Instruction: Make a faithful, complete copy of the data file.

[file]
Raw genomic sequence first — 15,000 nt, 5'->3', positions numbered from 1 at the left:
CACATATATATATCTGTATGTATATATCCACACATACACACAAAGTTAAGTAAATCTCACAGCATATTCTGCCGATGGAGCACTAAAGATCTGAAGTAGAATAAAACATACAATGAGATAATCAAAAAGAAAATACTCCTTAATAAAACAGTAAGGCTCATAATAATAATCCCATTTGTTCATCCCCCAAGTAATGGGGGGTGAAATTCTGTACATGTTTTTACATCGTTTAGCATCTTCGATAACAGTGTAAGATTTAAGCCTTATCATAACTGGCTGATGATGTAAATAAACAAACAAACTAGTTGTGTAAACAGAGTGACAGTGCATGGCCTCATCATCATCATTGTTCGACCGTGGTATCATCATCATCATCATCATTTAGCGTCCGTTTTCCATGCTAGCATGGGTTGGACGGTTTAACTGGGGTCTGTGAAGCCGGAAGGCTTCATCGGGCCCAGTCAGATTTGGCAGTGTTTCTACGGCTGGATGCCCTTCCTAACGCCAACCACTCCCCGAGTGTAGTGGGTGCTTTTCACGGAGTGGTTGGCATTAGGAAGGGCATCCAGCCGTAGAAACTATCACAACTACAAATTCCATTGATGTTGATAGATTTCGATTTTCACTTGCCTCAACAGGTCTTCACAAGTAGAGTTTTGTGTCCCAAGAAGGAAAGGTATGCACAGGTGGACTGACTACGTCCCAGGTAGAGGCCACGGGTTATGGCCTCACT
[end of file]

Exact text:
Raw genomic sequence first — 15,000 nt, 5'->3', positions numbered from 1 at the left:
CACATATATATATCTGTATGTATATATCCACACATACACACAAAGTTAAGTAAATCTCACAGCATATTCTGCCGATGGAGCACTAAAGATCTGAAGTAGAATAAAACATACAATGAGATAATCAAAAAGAAAATACTCCTTAATAAAACAGTAAGGCTCATAATAATAATCCCATTTGTTCATCCCCCAAGTAATGGGGGGTGAAATTCTGTACATGTTTTTACATCGTTTAGCATCTTCGATAACAGTGTAAGATTTAAGCCTTATCATAACTGGCTGATGATGTAAATAAACAAACAAACTAGTTGTGTAAACAGAGTGACAGTGCATGGCCTCATCATCATCATTGTTCGACCGTGGTATCATCATCATCATCATCATTTAGCGTCCGTTTTCCATGCTAGCATGGGTTGGACGGTTTAACTGGGGTCTGTGAAGCCGGAAGGCTTCATCGGGCCCAGTCAGATTTGGCAGTGTTTCTACGGCTGGATGCCCTTCCTAACGCCAACCACTCCCCGAGTGTAGTGGGTGCTTTTCACGGAGTGGTTGGCATTAGGAAGGGCATCCAGCCGTAGAAACTATCACAACTACAAATTCCATTGATGTTGATAGATTTCGATTTTCACTTGCCTCAACAGGTCTTCACAAGTAGAGTTTTGTGTCCCAAGAAGGAAAGGTATGCACAGGTGGACTGACTACGTCCCAGGTAGAGGCCACGGGTTATGGCCTCACT